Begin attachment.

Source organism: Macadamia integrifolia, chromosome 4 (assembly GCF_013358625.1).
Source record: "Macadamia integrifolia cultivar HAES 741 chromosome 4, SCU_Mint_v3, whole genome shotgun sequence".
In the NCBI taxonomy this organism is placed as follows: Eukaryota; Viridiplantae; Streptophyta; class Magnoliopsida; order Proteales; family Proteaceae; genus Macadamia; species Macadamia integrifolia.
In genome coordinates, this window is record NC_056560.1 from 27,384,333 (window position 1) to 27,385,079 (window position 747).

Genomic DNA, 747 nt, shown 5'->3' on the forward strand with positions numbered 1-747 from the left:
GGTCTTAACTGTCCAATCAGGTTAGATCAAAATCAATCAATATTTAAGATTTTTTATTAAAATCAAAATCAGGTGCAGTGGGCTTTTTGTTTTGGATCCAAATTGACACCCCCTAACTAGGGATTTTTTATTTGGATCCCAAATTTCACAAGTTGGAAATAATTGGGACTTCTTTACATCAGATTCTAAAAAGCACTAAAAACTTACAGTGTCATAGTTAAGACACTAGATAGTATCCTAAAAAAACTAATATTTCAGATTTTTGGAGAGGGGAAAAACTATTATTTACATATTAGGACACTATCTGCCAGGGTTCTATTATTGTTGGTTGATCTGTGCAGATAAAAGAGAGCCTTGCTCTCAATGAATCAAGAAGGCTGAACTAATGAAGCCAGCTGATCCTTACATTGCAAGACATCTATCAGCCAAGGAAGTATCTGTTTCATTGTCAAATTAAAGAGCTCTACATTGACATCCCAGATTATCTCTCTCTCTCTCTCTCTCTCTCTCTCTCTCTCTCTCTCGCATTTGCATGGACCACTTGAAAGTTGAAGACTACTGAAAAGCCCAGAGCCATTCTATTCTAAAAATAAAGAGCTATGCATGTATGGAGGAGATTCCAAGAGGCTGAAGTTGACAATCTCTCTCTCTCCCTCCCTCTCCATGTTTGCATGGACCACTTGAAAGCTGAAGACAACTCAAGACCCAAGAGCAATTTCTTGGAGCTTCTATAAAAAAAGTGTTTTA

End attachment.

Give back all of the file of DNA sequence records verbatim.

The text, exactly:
Source organism: Macadamia integrifolia, chromosome 4 (assembly GCF_013358625.1).
Source record: "Macadamia integrifolia cultivar HAES 741 chromosome 4, SCU_Mint_v3, whole genome shotgun sequence".
In the NCBI taxonomy this organism is placed as follows: Eukaryota; Viridiplantae; Streptophyta; class Magnoliopsida; order Proteales; family Proteaceae; genus Macadamia; species Macadamia integrifolia.
In genome coordinates, this window is record NC_056560.1 from 27,384,333 (window position 1) to 27,385,079 (window position 747).

Genomic DNA, 747 nt, shown 5'->3' on the forward strand with positions numbered 1-747 from the left:
GGTCTTAACTGTCCAATCAGGTTAGATCAAAATCAATCAATATTTAAGATTTTTTATTAAAATCAAAATCAGGTGCAGTGGGCTTTTTGTTTTGGATCCAAATTGACACCCCCTAACTAGGGATTTTTTATTTGGATCCCAAATTTCACAAGTTGGAAATAATTGGGACTTCTTTACATCAGATTCTAAAAAGCACTAAAAACTTACAGTGTCATAGTTAAGACACTAGATAGTATCCTAAAAAAACTAATATTTCAGATTTTTGGAGAGGGGAAAAACTATTATTTACATATTAGGACACTATCTGCCAGGGTTCTATTATTGTTGGTTGATCTGTGCAGATAAAAGAGAGCCTTGCTCTCAATGAATCAAGAAGGCTGAACTAATGAAGCCAGCTGATCCTTACATTGCAAGACATCTATCAGCCAAGGAAGTATCTGTTTCATTGTCAAATTAAAGAGCTCTACATTGACATCCCAGATTATCTCTCTCTCTCTCTCTCTCTCTCTCTCTCTCTCTCTCTCGCATTTGCATGGACCACTTGAAAGTTGAAGACTACTGAAAAGCCCAGAGCCATTCTATTCTAAAAATAAAGAGCTATGCATGTATGGAGGAGATTCCAAGAGGCTGAAGTTGACAATCTCTCTCTCTCCCTCCCTCTCCATGTTTGCATGGACCACTTGAAAGCTGAAGACAACTCAAGACCCAAGAGCAATTTCTTGGAGCTTCTATAAAAAAAGTGTTTTA